The New Woman: Feminism in Greenwich Village, 1910-1920

The New Woman: Feminism in Greenwich Village, 1910-1920

The New Woman: Feminism in Greenwich Village, 1910-1920

The New Woman: Feminism in Greenwich Village, 1910-1920

Excerpt

The experience of those feminists who lived in New York's Greenwich Village during the 1910's suggests at least two larger perspectives: first, it symbolizes the "new woman" who emerged in the early part of this century -- a woman who left the home for the factory, a career, and the marketplace; second, it illustrates the dilemma of the cultural reformer in American society. Feminists wanted a wholesale revolution in American values and in the social and economic structure of American life. They rejected modest goals for ambitious ones. But, being Americans, they used a reformer's methods. The difficulties that resulted from the conflict of radical aims and reformer means are recounted in the following pages.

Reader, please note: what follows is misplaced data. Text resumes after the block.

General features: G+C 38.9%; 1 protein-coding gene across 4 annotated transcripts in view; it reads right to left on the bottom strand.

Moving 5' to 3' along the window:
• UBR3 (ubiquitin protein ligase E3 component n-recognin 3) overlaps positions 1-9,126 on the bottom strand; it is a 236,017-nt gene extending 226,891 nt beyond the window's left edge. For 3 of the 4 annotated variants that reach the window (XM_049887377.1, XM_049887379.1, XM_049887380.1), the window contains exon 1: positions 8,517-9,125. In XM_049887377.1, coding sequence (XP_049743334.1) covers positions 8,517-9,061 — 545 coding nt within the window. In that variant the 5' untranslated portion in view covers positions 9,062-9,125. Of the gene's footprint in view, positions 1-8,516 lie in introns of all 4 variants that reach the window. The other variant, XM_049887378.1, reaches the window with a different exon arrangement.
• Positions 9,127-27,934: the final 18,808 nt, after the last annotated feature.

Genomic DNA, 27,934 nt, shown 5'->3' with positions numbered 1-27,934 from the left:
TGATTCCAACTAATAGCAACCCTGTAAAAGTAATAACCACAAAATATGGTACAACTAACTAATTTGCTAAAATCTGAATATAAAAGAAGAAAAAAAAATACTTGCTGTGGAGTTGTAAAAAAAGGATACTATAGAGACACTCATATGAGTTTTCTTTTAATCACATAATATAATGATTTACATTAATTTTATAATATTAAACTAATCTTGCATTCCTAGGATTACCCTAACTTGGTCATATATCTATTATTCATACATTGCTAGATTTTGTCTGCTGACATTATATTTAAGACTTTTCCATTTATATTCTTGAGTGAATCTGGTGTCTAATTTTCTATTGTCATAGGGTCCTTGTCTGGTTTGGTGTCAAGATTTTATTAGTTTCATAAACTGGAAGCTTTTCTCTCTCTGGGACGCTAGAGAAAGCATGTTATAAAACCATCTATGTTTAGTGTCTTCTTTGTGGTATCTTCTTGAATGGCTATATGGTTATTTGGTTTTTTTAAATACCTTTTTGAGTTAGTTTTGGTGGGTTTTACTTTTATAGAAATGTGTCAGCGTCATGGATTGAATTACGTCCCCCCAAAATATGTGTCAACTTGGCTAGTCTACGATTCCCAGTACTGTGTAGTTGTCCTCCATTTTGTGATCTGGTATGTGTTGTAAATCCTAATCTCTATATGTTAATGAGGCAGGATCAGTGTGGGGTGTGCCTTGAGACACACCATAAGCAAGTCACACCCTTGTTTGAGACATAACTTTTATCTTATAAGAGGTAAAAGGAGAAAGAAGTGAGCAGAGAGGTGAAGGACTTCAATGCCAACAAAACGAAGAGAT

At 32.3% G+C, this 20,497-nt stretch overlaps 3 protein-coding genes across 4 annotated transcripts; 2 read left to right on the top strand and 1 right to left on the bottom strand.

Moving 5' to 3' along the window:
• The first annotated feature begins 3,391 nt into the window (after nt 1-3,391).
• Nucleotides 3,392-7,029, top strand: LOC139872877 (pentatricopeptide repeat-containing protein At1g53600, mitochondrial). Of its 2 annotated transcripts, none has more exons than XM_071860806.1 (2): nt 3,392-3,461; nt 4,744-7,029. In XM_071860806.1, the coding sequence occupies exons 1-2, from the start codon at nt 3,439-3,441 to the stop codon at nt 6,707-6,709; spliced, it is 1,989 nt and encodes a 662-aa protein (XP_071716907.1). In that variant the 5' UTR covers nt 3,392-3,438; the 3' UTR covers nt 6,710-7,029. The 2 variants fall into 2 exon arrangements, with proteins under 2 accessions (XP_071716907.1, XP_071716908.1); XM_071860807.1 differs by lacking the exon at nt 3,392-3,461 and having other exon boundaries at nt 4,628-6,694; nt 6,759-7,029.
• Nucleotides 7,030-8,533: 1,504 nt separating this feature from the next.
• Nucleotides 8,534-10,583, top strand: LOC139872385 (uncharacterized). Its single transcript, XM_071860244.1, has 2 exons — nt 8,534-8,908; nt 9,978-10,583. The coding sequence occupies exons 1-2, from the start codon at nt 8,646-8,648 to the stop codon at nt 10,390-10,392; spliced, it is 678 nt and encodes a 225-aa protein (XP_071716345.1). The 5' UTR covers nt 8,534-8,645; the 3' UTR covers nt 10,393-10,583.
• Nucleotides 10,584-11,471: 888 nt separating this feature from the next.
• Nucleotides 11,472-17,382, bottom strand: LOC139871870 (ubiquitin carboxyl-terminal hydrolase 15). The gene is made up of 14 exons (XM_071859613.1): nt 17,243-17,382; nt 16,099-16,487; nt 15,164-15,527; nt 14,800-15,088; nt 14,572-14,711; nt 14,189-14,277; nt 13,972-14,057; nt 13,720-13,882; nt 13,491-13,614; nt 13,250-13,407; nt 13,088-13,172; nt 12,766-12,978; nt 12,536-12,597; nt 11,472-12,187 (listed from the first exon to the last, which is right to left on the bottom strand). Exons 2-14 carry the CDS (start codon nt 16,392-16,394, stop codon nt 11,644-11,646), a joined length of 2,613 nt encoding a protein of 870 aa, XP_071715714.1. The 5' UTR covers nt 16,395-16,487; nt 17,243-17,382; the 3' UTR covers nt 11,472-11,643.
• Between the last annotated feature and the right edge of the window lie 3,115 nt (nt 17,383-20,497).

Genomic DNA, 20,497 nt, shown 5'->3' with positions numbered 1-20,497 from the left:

The new woman was a sociological fact by 1910. The Census Report of that year noted that more American women were working than ever before. This also meant that more women were gaining advanced education than ever before. In the academic year 1909-1910, 10 per cent of all Ph.D. degrees from American universities were given to women; by the end of the decade, the figure was 15.1 per cent. Never before had this percentage been matched -- nor has it since. To many observers . . .

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